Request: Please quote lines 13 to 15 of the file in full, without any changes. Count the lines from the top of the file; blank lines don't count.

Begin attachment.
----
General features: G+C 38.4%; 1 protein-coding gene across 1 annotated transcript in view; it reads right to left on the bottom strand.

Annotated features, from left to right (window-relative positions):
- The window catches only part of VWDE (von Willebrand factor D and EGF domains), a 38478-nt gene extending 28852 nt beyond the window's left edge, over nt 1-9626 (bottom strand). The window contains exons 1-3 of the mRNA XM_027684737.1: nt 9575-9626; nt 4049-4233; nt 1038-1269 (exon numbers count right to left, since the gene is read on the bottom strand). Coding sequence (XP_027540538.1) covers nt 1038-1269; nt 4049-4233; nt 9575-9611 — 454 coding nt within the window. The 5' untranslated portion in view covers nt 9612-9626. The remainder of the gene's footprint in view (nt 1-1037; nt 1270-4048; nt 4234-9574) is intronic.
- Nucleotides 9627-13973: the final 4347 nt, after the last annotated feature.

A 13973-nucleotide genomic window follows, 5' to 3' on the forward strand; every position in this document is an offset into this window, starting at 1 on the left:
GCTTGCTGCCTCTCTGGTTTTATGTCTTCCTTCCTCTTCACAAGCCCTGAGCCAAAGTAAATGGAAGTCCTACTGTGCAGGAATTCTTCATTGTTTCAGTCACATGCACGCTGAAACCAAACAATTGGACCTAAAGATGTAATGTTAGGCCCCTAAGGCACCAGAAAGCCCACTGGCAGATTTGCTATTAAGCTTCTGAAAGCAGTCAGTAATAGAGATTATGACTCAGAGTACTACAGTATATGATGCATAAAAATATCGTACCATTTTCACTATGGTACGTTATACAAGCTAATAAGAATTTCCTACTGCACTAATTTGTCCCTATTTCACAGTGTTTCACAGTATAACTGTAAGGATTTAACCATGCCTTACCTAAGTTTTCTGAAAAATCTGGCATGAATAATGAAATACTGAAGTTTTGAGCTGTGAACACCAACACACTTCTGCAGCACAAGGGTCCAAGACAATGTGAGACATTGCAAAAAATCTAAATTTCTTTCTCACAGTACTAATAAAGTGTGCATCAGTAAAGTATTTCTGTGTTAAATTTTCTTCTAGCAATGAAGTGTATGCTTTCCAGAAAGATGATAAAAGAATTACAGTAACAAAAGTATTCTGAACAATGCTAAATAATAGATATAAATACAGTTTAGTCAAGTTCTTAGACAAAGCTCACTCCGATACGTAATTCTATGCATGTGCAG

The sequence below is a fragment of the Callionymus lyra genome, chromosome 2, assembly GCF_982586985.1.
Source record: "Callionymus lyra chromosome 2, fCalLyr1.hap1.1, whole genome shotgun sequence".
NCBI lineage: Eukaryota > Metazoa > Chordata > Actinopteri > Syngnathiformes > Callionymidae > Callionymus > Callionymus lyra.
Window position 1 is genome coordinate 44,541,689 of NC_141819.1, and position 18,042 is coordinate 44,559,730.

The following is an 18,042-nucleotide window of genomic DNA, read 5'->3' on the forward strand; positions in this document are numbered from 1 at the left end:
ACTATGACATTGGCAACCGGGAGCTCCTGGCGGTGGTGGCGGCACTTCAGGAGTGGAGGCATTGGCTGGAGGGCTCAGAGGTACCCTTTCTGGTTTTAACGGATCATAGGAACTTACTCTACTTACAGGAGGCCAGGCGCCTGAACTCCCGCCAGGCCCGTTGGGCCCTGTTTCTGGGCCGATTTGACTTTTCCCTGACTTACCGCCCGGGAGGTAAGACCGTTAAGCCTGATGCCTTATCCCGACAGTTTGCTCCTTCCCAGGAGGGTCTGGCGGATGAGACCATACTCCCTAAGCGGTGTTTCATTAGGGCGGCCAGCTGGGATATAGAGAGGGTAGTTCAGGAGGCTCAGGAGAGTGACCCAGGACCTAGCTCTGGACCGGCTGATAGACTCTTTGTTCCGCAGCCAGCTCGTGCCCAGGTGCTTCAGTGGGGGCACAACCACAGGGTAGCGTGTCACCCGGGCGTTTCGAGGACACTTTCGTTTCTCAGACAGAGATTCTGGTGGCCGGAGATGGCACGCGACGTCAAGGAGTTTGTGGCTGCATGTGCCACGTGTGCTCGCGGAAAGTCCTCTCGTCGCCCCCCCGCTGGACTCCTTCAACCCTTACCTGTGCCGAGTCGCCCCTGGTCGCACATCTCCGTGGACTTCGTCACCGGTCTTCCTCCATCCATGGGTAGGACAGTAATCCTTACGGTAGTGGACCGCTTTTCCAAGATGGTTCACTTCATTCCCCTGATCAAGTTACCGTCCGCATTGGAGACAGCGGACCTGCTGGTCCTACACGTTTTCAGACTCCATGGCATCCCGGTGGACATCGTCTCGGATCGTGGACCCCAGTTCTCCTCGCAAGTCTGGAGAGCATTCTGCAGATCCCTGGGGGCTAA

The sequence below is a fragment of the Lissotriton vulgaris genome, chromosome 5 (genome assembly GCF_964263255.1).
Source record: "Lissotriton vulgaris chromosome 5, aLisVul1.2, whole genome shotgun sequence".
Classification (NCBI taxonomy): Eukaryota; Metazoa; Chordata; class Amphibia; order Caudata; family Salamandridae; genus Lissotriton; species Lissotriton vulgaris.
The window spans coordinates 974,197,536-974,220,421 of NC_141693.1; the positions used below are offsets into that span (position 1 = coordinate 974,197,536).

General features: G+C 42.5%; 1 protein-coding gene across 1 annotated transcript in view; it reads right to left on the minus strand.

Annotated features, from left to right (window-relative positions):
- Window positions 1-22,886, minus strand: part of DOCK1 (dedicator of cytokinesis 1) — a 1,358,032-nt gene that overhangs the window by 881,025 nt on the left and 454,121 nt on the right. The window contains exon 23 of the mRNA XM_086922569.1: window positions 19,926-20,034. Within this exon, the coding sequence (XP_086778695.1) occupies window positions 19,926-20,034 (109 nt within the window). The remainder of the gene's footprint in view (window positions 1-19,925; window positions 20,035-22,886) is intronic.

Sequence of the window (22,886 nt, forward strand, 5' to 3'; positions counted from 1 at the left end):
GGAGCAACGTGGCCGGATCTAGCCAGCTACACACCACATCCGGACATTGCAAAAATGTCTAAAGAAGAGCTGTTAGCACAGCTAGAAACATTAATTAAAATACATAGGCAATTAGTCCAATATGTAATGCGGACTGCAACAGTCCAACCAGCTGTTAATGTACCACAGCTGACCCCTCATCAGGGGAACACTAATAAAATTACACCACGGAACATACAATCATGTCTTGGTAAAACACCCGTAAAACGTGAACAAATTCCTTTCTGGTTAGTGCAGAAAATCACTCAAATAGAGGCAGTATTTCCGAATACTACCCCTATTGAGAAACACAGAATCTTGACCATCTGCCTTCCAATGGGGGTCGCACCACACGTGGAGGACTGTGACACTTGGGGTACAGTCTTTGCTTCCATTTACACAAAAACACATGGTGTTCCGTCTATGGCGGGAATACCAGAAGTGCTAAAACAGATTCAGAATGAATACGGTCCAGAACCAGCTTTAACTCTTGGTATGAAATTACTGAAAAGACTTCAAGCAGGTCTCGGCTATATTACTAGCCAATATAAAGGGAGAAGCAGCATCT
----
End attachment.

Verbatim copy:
The sequence below is a fragment of the Lissotriton vulgaris genome, chromosome 5 (genome assembly GCF_964263255.1).
Source record: "Lissotriton vulgaris chromosome 5, aLisVul1.2, whole genome shotgun sequence".
Classification (NCBI taxonomy): Eukaryota; Metazoa; Chordata; class Amphibia; order Caudata; family Salamandridae; genus Lissotriton; species Lissotriton vulgaris.